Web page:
Why Christian–Congregational

November 8, 2015


Robin McGonigle
University Congregational Church
Nov. 8, 2015

“Why Christian… Congregational?”
Faith, Freedom, Fellowship & Feng Shui
II Cor. 3:17-18

Did you know that Xbox has a game called “Halo”? This is the possibly prophetic description: “It’s the 26th century and humans now face the ultimate threat, the Covenant, a religious order composed of several blood thirsty alien races”. Anyone here play Xbox? Have you played Halo? Or, are you a part of this alien religious order, the Covenant, a religious order of blood thirsty aliens?

Well, today, we’re discussing Congregationalism…

What is a Congregationalist? What makes us unique and what is similar? From whence did we come? What do we believe?

The Congregationalists have used 3 words to describe our way: Faith; Freedom; and Fellowship. We’ll talk about each of these today. And, I’ve added a 4th “F” word: Feng Shui. But I’m ahead of myself.

Our history in America goes back to the fall of 1620 when a small group of Puritans, known as separatists, came to North America. 102 people crowded into a space made for 73 and began a long cold journey across the Atlantic waves. For 2 months they traveled in exposure, and all because of a dream of becoming the kind of people that believed God wanted them to be.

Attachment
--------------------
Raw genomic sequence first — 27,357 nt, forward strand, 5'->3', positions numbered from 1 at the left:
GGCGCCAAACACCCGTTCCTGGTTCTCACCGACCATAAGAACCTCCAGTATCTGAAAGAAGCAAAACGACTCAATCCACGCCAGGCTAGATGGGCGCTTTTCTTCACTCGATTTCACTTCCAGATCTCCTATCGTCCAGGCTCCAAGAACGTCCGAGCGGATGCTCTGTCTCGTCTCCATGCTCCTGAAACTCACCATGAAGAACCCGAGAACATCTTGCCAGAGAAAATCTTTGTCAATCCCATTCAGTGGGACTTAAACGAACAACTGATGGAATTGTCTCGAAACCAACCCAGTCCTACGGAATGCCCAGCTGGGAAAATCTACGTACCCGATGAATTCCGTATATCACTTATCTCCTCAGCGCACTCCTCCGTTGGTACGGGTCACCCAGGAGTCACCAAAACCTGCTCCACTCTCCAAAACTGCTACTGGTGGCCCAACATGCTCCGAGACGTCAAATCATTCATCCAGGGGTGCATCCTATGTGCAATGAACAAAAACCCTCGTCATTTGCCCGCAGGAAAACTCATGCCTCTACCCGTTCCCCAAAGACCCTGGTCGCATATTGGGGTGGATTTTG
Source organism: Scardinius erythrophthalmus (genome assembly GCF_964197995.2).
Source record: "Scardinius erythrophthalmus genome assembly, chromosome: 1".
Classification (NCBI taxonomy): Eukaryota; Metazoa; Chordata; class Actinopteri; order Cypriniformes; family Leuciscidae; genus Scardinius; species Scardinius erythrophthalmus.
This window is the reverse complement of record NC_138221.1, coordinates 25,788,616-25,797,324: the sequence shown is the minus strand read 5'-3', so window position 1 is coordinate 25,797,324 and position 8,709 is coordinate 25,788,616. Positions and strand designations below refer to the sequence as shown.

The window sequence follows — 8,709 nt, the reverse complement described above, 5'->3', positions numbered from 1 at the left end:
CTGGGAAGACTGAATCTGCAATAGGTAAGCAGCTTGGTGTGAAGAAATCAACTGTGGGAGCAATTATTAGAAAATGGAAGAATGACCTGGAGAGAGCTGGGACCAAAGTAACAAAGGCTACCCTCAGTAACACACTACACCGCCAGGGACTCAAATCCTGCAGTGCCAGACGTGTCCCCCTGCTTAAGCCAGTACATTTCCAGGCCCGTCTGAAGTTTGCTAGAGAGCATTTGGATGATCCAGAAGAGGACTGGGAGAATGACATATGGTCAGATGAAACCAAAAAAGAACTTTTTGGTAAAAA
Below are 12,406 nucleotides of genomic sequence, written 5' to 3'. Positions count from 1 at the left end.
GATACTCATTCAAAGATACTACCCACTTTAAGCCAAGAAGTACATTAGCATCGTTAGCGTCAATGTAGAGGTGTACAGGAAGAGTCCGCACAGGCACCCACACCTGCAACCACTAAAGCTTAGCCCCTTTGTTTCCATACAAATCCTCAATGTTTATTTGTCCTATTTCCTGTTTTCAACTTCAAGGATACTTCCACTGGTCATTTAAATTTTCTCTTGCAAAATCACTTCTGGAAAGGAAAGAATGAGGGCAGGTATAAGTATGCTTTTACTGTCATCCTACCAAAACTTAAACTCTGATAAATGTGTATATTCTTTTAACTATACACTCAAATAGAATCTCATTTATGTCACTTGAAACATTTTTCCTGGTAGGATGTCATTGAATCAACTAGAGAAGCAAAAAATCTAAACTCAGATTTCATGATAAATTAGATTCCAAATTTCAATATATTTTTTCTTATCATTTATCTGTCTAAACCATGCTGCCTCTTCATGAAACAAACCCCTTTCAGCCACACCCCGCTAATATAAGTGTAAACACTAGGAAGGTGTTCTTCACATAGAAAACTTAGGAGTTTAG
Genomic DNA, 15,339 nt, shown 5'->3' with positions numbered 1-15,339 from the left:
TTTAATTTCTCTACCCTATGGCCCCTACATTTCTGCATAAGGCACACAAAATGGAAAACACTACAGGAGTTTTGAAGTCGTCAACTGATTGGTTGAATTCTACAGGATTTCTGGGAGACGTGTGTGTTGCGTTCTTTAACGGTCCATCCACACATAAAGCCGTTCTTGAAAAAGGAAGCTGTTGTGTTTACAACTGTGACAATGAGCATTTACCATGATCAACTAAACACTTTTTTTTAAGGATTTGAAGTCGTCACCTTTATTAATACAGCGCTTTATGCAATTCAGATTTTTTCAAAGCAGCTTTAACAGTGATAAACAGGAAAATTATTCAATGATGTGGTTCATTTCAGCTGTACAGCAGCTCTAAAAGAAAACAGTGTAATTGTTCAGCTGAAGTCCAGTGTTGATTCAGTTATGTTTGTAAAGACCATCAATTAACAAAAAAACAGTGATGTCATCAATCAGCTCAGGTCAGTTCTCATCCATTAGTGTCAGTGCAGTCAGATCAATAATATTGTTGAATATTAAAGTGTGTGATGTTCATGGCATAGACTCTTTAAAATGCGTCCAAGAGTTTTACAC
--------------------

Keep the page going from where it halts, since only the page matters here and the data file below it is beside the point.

In fact, they wrote the Mayflower Compact before ever setting foot on soil, an agreement to live together in a civil manner.
From this group came the principles to form the US Constitution, the first public school system, many great universities, human rights advocacy, and ideals of freedom and democracy.

Our 1st “F” word is faith. Simply stated, Congregationalists believe in God and follow Jesus. While we use the Bible as our guide, each local congregation and member (in the words of Francis Gibbons) “possesses full liberty of conscience in interpreting the Gospel”. This creates diversity of Christian expression and thought between us!

Congregationalists have long embraced the idea that in God’s eyes, all of the faithful are spiritual equals. While some may be more mature in faith than others, everyone is equal before Christ who is the head of the church. An ordained person is not spiritually superior to anyone else in the gathered church.

This means that every member of a congregational church has equal voting rights and privileges. Each member has a responsibility to participate in the decision-making process of the church. Furthermore, each member is actually considered a minister and may step into leadership roles that clergy traditionally fill.

In the 1500’s, it was the practice of the Church of England to repeat creeds and prayers without thought. Our Pilgrim and Puritan ancestors objected to this. They strongly believed that person conviction and thoughtfulness was a critical component of faithfulness.

While they whole heartedly believed in prayer, they rejected the common practice of using set prayers in worship believing “they suffocate the very Spirit that should be present to enable significant voicing of the congregation’s petitions and praise.”

Likewise, this was the case with creeds. The Puritans and Pilgrims didn’t disagree with beliefs expressed in the creeds, but felt that creeds could not be used to force belief. Throughout the history of Congregationalism, many statements of belief have been drafted but none have ever been binding on the local congregation by any outside authority.